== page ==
A word of advice though… Try to give unique names to all your database objects.  A future version of InnoDB may prevent similar datafile names like the two above.  Or it might allow you to start associating a general tablespace with a database which could cause a conflict somehow.  It is much wiser to name different objects differently to avoid any possible conflicts.

General Tablespace Portability
You can move a file-per-table tablespace from one system to another by  following the directions here:  http://dev.mysql.com/doc/refman/5.7/en/tablespace-copying.html

This method uses the following commands:

Discard and Import have never been supported for tables in the system tablespace.  And it is not supported in 5.7 for general tablespaces either.  Since a general tablespace can share multiple tables just like the system tablespace, it is not as easy to transport a datafile from one system to another.

Choosing a tablespace for your table
A table can be created or altered into a general tablespace, a file-per-table tablespace or even the system tablespace by using the TABLESPACE phrase on any CREATE TABLE or ALTER TABLE statement.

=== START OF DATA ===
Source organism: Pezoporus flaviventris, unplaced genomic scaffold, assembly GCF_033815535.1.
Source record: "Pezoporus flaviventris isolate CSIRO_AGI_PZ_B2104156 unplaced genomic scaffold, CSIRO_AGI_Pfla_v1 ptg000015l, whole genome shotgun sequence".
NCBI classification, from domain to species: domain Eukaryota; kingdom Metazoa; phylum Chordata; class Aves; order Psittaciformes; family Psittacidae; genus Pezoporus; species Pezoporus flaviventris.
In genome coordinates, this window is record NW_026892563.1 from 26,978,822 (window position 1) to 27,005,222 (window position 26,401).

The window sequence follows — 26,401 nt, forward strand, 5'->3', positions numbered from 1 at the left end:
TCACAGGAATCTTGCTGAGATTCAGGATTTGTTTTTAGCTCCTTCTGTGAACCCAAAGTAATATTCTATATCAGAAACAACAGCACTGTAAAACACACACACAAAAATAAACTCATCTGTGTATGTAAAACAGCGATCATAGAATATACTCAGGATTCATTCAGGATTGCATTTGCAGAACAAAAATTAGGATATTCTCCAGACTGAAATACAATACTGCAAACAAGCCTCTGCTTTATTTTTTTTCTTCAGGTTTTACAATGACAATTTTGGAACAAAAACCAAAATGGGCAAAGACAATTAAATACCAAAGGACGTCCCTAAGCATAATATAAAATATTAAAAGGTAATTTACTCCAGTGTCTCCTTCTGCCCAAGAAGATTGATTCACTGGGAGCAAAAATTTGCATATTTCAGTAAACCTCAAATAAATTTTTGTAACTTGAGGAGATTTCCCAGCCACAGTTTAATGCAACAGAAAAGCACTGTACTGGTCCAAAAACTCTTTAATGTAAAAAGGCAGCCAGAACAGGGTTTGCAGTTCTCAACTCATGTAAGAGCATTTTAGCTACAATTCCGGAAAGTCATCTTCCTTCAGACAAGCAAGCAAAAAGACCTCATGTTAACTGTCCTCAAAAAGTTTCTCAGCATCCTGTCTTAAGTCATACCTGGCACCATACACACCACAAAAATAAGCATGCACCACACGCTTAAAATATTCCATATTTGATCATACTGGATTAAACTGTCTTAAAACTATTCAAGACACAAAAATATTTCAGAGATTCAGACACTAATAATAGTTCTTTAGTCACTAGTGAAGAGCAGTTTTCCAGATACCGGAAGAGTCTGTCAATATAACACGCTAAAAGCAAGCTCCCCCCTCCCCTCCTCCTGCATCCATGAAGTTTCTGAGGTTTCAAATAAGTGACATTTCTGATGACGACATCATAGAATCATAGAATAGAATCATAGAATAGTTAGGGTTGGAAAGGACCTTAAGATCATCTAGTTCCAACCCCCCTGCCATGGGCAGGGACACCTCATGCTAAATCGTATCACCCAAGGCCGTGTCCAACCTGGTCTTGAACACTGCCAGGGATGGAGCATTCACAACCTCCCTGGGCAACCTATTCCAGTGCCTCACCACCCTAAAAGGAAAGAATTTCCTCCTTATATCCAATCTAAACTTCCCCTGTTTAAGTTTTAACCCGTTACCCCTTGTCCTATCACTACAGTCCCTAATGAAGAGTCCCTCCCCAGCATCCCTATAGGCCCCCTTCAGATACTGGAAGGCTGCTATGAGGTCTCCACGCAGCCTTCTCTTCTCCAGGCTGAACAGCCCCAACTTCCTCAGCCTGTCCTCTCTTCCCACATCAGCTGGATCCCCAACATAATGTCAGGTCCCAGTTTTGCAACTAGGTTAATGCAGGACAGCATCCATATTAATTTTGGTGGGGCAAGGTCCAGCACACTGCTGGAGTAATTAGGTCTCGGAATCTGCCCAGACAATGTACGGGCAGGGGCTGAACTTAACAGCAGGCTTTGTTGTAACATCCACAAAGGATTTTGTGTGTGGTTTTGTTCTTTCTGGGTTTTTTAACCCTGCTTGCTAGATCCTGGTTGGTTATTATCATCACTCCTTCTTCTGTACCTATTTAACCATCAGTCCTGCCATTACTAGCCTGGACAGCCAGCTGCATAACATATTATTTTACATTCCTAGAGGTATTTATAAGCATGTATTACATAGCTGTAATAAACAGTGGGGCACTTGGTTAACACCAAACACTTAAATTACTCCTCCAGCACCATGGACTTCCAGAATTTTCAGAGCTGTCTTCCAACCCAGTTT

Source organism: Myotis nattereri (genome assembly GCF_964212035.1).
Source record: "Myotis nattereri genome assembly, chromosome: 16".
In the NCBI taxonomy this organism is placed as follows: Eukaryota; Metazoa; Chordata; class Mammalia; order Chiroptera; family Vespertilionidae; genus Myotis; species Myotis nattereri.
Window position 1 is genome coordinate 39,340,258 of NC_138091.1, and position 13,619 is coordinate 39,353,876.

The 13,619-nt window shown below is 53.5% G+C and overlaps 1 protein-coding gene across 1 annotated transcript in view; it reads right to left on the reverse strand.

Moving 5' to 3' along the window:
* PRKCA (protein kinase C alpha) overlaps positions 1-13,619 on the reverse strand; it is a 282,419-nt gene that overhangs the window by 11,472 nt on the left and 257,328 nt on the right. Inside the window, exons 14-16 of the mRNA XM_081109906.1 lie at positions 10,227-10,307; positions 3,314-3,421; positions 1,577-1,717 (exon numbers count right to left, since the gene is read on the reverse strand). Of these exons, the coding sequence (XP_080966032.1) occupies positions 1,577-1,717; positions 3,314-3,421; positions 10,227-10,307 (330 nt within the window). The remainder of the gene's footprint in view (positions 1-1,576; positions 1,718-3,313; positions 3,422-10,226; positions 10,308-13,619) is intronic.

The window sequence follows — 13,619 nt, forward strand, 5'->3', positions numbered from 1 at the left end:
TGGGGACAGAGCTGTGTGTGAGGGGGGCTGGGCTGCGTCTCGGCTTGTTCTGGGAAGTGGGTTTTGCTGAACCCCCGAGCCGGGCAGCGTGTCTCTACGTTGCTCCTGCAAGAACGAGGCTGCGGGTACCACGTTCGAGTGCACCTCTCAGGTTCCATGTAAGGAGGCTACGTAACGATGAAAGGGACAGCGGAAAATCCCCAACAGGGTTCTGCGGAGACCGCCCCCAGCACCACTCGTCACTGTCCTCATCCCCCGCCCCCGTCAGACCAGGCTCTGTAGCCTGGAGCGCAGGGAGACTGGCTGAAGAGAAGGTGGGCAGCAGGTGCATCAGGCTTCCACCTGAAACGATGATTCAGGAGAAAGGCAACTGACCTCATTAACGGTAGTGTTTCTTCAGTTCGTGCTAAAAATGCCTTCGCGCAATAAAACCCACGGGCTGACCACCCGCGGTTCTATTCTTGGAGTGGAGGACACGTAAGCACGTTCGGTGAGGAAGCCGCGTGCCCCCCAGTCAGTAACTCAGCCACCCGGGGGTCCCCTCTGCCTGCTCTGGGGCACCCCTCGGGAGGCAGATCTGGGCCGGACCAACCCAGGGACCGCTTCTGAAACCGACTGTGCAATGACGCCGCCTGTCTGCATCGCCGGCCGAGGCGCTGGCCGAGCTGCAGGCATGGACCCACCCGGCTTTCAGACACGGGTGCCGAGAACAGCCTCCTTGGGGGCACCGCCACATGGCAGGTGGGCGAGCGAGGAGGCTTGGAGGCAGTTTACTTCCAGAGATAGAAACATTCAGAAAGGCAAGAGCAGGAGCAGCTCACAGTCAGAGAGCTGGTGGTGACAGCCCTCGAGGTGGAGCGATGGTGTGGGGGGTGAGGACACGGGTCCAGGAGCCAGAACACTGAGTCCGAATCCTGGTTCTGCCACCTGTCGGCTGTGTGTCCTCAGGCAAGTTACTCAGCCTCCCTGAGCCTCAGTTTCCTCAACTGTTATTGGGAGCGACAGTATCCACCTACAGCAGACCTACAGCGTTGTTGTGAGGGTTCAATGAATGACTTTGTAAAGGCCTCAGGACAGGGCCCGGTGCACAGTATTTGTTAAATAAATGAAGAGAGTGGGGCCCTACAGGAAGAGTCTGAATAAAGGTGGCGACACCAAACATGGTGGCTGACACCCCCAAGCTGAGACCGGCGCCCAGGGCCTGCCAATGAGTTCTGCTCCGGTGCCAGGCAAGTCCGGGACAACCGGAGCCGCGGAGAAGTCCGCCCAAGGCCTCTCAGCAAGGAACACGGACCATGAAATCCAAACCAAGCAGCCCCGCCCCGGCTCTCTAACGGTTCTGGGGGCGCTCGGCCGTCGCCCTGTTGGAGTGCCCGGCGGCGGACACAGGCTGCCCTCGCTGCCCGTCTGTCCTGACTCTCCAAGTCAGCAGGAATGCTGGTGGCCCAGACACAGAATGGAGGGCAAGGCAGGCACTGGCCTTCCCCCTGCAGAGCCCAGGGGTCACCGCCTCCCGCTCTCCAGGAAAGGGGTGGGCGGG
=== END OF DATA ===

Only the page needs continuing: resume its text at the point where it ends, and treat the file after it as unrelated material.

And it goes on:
This gives you the ability to explicitly choose the tablespace you want for your table and even the ability to move your table around.  You can move any table from any tablespace into any other tablespace with the TABLESPACE phase on the ALTER TABLE statement.  This means that for the first time, you can move a table into the system tablespace.  Also, you can chose to use file-per-table independent of the innodb-file-per-table setting.

So if you were to do this;

the table would be created in its own file-per-table tablespace.

Likewise, this would create the table in the system tablespace;

The tablespace name is a SQL identifier
Notice that there are no quote marks around the tablespace name in these examples.  That is because the tablespace name is a SQL identifier.  The implications are that you can also use the backtick quote marks to enclose this name and that it is always evaluated in a CASE SENSITIVE way.

This means that you can create multiple tablespaces with the same name, but in different cases, like this;

Once again, a word to the wise, try not to name your tablespaces the same with only differences in case.

Reserved Tablespace Names
There are three ‘reserved’ tablespace names that have special meaning, two of which were mentioned earlier:

  1. innodb_file-per-table
  2. innodb_system
  3. innodb_temporary

In 5.7, you can use the first two as I have already shown.  The third one is not available to use.  You do not need to use TABLESPACE=innodb_temporary to put a table into the temporary tablespace.  Just use CREATE TEMPORARY TABLE ...;.

These reserved tablespace names are case sensitive so it is possible to do this;

But once again, please don’t!  You are better off with unique tablespace names.

Conclusion